I could have really used this advice when I was engaged–at the time I had two Sad Friends. Sadly, in my experience you might be right about your engagement bringing up some weird– one of my Sad Friends got especially upset when our other best friend got engaged too, because it was like the Last Person on Earth Besides Her was now getting married. The Captain’s advice is spot on about telling your friend the same way you would tell everyone else (so that she doesn’t feel patronized). Tanglethis upthread is absolutely right about the Bechdel test– if your friendship involves talking about lots of things other than guys anyway, your sensitivity and the Captain’s tools should see you through this, too. Good luck!

  9. The timing of this letter, it is apt. I’ve got a very similar situation except instead of it being my friend, it’s boyfriend’s friend. Well friends but one is particularly bad. The “you’re not getting married AT them” particularly resonates. I may be projecting here but from my own experience–it also puts your SO in a nasty spot where there’s this person glowering about them for no fault of their own, they just hate the idea of your SO, you could be getting hitched to absolutely anyone and your friend would still be acting like they own you (Which really? Your friend can’t stand you holding hands? Sounds like someone wants to pretend you’re still single and theirs).

  10. JA said:

    “Perhaps send an email to her…”

    i like the idea of emailing rather than telling in person. she can react in private however she wants, think through it, and congratulate you in person when she’s ready.

    i’m in a situation where my life is not moving forward the way others’ lives frequently do. it’s just the way it goes, and i’ve mostly come to terms with it. but there have been times when i’ve gotten others’ big news by email and really appreciated the opportunity to react and process alone. i could have all my surprise and selfishness-freakouts privately and freely, and then could get past that and think beyond myself to how i really do want my friends to be happy.

    i might wish i had those possibilities in my own life but that’s not relevant. i want my friends to be happy, and i’m happy for them.

    • JenniferP said:

      I’m suggesting an email for exactly that reason – she can react how she reacts with no pressure to be immediately happy, and also for the comfort of the LW to give it a little time to sink in.

      With the caveat that probably if you told her in person she’s have preferred an email and if you told her in an email she’d have preferred a phone call or one-on-one conversation, so you might as well do what works best FOR YOU and not worry too hard about it.

      • L said:

        Another way to go could be Facebook?
        That way you’re letting the world know, she can react in private and there’s less one-on-one factor like with email/phone, so she doesn’t do the “why didn’t you call me?” Thing.

        • I dunno, that would feel pretty impersonal to me. I’m not on Facebook, but it seems to me like it creates a new category that comes between “people you tell personally” and “people who find out through the grapevine”. Sort of an Intermediate Intimacy category, maybe. It’s possible that my non-Facebook-using perceptions are inaccurate, of course, but I’d expect to hear directly from a really close friend.

          • Britt said:

            I do use Facebook/Twitter and I’d be inclined to agree. If someone I was that close to and presumably saw/spoke to frequently didn’t tell me personally, that would be weird.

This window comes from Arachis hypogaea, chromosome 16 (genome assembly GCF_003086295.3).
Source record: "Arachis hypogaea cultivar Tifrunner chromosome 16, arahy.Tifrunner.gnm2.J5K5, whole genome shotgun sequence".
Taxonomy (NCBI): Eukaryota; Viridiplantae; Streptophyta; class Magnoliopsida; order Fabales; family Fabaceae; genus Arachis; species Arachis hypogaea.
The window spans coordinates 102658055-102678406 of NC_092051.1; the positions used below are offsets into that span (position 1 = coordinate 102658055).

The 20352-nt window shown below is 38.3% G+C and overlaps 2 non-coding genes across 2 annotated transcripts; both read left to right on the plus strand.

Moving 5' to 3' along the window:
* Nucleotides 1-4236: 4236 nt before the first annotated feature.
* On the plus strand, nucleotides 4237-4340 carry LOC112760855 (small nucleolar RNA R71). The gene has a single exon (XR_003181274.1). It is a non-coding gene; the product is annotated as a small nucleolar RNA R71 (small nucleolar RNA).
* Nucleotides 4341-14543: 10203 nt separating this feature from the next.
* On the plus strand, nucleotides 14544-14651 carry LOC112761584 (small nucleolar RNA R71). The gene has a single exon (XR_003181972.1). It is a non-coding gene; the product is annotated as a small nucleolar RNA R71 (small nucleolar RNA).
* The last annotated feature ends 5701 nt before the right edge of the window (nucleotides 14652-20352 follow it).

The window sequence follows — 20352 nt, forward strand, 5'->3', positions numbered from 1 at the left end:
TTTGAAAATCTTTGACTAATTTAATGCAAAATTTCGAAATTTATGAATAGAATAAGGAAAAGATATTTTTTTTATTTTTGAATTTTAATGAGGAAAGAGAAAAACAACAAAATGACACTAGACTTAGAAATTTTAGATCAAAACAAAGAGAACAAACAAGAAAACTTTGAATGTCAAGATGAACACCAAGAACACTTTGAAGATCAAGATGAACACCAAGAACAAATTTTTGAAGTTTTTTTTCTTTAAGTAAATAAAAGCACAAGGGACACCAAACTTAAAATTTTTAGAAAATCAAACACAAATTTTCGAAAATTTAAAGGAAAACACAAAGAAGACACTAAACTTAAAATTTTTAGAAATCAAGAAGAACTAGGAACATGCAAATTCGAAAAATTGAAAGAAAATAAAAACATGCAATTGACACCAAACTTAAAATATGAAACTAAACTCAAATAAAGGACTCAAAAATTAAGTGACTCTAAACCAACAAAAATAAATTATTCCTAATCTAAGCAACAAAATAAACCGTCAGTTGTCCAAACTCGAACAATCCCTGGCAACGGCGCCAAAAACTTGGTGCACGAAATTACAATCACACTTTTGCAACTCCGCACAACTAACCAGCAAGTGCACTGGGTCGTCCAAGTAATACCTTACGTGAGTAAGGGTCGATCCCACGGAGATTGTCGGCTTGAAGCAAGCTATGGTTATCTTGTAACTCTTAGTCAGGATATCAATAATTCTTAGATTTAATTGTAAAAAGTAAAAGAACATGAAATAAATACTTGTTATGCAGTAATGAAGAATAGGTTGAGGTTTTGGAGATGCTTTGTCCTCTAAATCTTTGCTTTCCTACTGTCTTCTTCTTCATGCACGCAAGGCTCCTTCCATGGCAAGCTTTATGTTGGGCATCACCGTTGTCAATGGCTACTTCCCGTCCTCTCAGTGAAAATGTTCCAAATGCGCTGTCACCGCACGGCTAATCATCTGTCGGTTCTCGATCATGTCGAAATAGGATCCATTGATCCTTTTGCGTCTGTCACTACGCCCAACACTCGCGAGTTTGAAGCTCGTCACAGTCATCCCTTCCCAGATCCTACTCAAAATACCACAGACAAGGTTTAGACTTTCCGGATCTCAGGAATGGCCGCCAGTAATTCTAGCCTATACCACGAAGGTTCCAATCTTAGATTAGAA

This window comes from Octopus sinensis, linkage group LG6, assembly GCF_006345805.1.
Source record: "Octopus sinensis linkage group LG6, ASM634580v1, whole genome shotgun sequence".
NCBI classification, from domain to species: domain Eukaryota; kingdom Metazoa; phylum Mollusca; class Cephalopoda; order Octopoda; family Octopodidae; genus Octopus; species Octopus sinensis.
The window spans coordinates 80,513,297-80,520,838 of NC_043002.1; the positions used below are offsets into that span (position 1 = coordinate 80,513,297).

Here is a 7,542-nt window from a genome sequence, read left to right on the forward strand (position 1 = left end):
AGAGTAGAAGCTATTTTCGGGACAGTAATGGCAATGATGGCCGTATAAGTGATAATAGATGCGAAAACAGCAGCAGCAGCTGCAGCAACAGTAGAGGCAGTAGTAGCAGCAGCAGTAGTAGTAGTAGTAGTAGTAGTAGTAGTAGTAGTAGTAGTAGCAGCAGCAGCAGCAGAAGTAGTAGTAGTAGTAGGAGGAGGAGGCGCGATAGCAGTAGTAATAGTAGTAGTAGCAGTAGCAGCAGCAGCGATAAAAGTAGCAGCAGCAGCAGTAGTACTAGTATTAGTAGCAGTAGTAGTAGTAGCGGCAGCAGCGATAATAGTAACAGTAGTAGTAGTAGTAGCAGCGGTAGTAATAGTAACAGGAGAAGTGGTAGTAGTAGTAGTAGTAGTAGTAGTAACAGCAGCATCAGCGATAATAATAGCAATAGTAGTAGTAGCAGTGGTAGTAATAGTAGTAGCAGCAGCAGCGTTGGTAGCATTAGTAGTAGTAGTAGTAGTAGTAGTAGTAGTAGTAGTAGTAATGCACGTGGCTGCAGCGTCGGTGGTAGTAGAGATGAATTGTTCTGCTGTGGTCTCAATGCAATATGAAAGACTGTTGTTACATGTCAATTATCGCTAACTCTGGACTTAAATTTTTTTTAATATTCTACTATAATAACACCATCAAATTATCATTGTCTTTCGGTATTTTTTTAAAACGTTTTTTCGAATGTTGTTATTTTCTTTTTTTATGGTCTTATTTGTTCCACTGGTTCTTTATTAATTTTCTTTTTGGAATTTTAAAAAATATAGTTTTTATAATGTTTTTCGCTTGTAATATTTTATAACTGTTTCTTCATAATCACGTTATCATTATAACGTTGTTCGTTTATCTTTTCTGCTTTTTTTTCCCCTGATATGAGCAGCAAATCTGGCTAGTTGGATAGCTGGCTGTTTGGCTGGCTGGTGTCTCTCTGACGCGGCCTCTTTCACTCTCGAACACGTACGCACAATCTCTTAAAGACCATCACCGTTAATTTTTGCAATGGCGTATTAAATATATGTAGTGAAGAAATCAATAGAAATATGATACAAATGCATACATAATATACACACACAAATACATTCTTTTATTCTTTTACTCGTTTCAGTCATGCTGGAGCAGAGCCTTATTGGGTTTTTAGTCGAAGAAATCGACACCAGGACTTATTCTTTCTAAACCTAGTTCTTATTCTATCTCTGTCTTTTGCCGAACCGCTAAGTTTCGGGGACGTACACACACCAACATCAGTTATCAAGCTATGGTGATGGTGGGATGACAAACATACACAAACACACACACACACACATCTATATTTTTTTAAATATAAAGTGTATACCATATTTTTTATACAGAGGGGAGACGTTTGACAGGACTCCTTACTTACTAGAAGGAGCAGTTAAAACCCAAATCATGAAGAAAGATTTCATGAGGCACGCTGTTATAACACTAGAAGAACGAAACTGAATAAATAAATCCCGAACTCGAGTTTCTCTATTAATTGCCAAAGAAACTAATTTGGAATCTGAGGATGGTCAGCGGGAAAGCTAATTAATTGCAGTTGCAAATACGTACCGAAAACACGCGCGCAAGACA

• Kaesa said:

          On the other hand, if I was Sad Friend, I might be avoiding Facebook/some Facebook feeds to take some time away from other people’s coupley pictures? I feel like there’s something to be said for the directness of a group email, so that you know that everyone you wanted to tell (even if they don’t look at your Facebook feed) is getting the news.

        • I think the email is kinder than a facebook announcement. I know in my circle that close friends and family are expected to hear about stuff before it “goes public” on facebook, and that there is the possibility of hurt feelings if a close friend feels like she’s finding out at the same time as some dude I worked with four years ago. It depends entirely on the LW’s social circle as to whether FB is appropriate.

          I think if you go the email route, treat your friend like the intelligent person she is. Say in your email that you know in the past engagements have meant the beginning of the end for some of her friendships, and that you also know that your news might make part of her sad. Spell it out that you wanted to tell her in a way that if it did make her sad, she had the privacy and distance to feel it without hurting their friendship, and you were worried that it would be unfair of you to spring it on you over the phone and force her to scramble to process her mixed feelings.

          Maybe also end the email promising to call her or go visit the next day (or whatever time frame you feel suits your friendship) so she had a timeframe to get her thoughts together, but so that she also doesnt get to stew over any weirdness she might feel about getting the news in email form before you reconnect properly.

          Take the lead by being honest and adult about it. Let her know when she starts to rain on your parade a little bit, and ask her to be honest when she needs a time out from wedding talk. This will be an adjustment in the dymanic but it’s not at all a friendship death sentence.

        • J. Preposterice said:

          also Facebook is kind of a jerk and doesn’t always tell people things properly. So you could Facebook-announce something, Sad Friend could check Facebook that day, and not even see it because Facebook decided something else was more important to show her.

          Like, dear Facebook, the guy who redid my kitchen’s update about his weekly DJ gig is NOT more important than my old roomie’s announcement of her pregnancy that you decided I didn’t even need to see at ALL for SOME UNKNOWN REASON. (So it’s a good thing she’d already told me in person.)